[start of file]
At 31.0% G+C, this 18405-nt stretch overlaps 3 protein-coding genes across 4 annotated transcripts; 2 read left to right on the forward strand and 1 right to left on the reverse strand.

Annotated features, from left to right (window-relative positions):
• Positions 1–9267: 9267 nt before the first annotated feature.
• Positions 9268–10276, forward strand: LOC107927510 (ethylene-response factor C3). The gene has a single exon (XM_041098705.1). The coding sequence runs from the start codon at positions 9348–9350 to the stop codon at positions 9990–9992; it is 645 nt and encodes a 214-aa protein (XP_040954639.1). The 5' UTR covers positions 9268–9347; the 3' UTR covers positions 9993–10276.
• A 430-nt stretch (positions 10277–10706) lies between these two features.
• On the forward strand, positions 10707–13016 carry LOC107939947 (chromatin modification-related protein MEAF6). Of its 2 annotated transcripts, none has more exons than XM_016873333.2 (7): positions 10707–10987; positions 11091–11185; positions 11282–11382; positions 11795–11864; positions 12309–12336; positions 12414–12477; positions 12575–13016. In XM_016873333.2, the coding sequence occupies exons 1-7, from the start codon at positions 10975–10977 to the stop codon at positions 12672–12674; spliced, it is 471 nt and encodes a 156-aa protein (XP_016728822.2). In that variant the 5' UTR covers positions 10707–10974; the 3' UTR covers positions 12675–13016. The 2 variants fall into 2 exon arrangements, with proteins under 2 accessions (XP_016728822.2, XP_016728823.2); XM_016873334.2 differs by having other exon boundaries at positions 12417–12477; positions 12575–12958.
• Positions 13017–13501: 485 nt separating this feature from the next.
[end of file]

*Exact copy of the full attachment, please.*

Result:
At 31.0% G+C, this 18405-nt stretch overlaps 3 protein-coding genes across 4 annotated transcripts; 2 read left to right on the forward strand and 1 right to left on the reverse strand.

Annotated features, from left to right (window-relative positions):
• Positions 1–9267: 9267 nt before the first annotated feature.
• Positions 9268–10276, forward strand: LOC107927510 (ethylene-response factor C3). The gene has a single exon (XM_041098705.1). The coding sequence runs from the start codon at positions 9348–9350 to the stop codon at positions 9990–9992; it is 645 nt and encodes a 214-aa protein (XP_040954639.1). The 5' UTR covers positions 9268–9347; the 3' UTR covers positions 9993–10276.
• A 430-nt stretch (positions 10277–10706) lies between these two features.
• On the forward strand, positions 10707–13016 carry LOC107939947 (chromatin modification-related protein MEAF6). Of its 2 annotated transcripts, none has more exons than XM_016873333.2 (7): positions 10707–10987; positions 11091–11185; positions 11282–11382; positions 11795–11864; positions 12309–12336; positions 12414–12477; positions 12575–13016. In XM_016873333.2, the coding sequence occupies exons 1-7, from the start codon at positions 10975–10977 to the stop codon at positions 12672–12674; spliced, it is 471 nt and encodes a 156-aa protein (XP_016728822.2). In that variant the 5' UTR covers positions 10707–10974; the 3' UTR covers positions 12675–13016. The 2 variants fall into 2 exon arrangements, with proteins under 2 accessions (XP_016728822.2, XP_016728823.2); XM_016873334.2 differs by having other exon boundaries at positions 12417–12477; positions 12575–12958.
• Positions 13017–13501: 485 nt separating this feature from the next.